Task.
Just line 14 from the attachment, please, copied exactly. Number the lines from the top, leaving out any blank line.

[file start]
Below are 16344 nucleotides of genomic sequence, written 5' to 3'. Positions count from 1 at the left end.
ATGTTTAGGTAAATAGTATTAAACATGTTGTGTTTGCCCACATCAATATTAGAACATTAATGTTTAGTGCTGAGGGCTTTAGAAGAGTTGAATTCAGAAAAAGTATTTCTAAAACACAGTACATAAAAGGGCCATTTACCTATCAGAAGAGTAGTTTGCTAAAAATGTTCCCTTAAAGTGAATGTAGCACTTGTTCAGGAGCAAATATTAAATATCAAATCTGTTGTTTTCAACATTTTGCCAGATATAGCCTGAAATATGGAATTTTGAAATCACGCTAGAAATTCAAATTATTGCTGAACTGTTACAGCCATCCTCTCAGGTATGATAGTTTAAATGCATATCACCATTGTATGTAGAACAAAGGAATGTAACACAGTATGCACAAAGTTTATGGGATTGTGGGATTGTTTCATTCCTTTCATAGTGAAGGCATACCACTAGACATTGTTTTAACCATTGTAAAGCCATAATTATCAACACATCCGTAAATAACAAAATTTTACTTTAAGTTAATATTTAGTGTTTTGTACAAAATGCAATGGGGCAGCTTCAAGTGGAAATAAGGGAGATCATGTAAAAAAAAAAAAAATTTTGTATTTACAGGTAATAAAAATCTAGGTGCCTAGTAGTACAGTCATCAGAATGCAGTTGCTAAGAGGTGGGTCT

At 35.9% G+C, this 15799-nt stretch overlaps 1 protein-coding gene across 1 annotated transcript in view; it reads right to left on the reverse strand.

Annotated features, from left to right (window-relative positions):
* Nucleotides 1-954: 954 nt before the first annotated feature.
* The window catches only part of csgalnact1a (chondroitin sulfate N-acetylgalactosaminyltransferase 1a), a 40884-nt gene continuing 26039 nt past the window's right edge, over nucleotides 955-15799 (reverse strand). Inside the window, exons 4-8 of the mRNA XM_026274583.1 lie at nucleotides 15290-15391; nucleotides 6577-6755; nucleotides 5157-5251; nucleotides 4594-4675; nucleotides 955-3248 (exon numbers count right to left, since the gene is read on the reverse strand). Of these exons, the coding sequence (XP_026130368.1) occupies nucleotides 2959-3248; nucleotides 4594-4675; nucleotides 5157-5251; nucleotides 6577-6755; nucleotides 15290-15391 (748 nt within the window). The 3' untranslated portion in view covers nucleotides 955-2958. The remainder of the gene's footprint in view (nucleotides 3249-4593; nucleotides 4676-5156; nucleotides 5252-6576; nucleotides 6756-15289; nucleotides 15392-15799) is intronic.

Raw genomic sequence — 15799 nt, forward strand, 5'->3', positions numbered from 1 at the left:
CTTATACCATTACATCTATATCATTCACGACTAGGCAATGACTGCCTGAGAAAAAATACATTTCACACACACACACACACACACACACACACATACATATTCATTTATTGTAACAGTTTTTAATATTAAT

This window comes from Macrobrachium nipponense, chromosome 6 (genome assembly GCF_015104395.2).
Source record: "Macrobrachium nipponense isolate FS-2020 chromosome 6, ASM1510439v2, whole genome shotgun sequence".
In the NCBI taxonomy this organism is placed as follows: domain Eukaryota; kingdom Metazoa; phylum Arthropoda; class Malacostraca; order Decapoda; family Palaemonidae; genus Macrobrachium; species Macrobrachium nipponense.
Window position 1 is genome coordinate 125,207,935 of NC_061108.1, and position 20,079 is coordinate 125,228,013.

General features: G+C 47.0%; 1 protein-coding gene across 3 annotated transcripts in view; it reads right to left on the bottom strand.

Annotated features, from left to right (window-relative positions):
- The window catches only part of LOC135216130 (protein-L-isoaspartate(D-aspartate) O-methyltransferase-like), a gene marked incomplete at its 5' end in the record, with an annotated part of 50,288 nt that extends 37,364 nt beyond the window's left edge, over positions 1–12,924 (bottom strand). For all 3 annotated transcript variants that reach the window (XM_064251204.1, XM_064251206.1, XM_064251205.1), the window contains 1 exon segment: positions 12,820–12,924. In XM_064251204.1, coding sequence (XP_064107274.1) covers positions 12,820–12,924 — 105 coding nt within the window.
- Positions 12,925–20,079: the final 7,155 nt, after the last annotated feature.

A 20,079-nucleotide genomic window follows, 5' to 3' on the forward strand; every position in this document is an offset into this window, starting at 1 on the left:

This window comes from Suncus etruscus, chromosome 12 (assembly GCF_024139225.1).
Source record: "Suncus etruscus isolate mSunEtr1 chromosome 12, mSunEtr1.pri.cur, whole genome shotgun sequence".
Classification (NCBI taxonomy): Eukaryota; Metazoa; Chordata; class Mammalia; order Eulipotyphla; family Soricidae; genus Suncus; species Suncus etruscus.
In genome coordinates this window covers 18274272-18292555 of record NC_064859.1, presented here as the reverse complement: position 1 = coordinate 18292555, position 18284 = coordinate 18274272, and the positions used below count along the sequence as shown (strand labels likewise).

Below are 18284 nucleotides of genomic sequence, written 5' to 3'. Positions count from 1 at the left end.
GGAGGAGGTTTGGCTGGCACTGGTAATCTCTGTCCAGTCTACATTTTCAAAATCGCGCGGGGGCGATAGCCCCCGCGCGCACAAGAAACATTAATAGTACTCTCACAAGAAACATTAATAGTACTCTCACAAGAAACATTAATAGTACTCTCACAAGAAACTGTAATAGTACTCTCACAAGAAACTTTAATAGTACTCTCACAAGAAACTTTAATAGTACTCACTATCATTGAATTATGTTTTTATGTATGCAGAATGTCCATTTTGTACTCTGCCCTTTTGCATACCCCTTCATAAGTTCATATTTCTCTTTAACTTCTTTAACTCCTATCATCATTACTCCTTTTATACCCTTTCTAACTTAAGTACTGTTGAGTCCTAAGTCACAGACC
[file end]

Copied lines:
Annotated features, from left to right (window-relative positions):